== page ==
word that names a person, place, thing, or idea
name of a specific person, place, thing, or idea
names more than one person, place, or thing; example: principals, switches, communities, toys, leaves, roofs, radios, potatoes, feet, sheep
used as the subject or as part of the subject of a sentence [I, you, he, she, it, we, they]
replaces a noun used after a verb (me, him, her,us, them)
a pronoun that does not refer to a specific, person, place, thing, or idea; Examples: everyone, everything, everybody, anybody, many, most, few, each, some, someone, all, nothing, nobody, and no one
tells what the subject of a sentence does or did; example: She SLEEPS every day. She SLEPT every day.
verb that does not show action but connects the subject with a word in the predicate. (is, are, was, were, has, have, will be, become, seems)
a word that modifies or describes a verb, an adjective, or another adverb (slowly, yesterday, soon, really, very, quite, always)
a word that modifies or describes a noun or pronoun (enormous, fascinating, comfortable, jagged, loquacious)
words that joins words or groups of words. Examples: and, or, but, so
word used to show the relationship of a noun or pronoun to some other word in the sentence. (Examples: in, under, near, behind, to, from, over)
a group of words that begins with a preposition and ends with a noun or pronoun
the noun or object pronoun that receives the action of the action verb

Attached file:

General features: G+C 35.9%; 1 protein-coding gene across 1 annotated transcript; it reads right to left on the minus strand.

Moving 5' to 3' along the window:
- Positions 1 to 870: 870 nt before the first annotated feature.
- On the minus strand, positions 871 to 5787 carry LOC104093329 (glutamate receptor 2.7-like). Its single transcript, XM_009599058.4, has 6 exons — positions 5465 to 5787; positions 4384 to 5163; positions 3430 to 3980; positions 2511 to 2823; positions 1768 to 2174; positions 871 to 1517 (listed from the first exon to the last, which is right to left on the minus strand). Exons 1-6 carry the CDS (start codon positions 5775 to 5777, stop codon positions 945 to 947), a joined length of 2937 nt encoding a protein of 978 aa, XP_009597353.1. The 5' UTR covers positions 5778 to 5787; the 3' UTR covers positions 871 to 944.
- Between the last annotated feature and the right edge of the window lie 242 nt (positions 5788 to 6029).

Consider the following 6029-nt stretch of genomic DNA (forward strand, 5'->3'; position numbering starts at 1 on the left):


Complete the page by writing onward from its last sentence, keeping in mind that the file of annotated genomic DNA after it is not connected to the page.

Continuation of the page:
Comes before the direct object. Tells to whom, for whome the action of the verb is done. (Claire threw JOSEPH the ball)
expresses a complete thought and can stand by itself as a sentence
clause that contains a noun and a verb but is set up with a subordinate conjunction, which makes the clause an incomplete thought (Because the magician's rabbit refused to come out of the hat...)
a group of words that is punctuated as if it was a complete sentence but that does not contain both a subject and a verb or does not express a complete thought.
two or more sentences that are incorrectly run together as a single sentence
a, an, the
Articles are always adjectives and can also be called noun markers.
The past tense doesn't add an -ed; Usually the past tense and past participle forms are not the same. Examples: eat--ate; go--went
A word which joins together a dependent clause and an independent clause. Examples are although, because, while, since, if...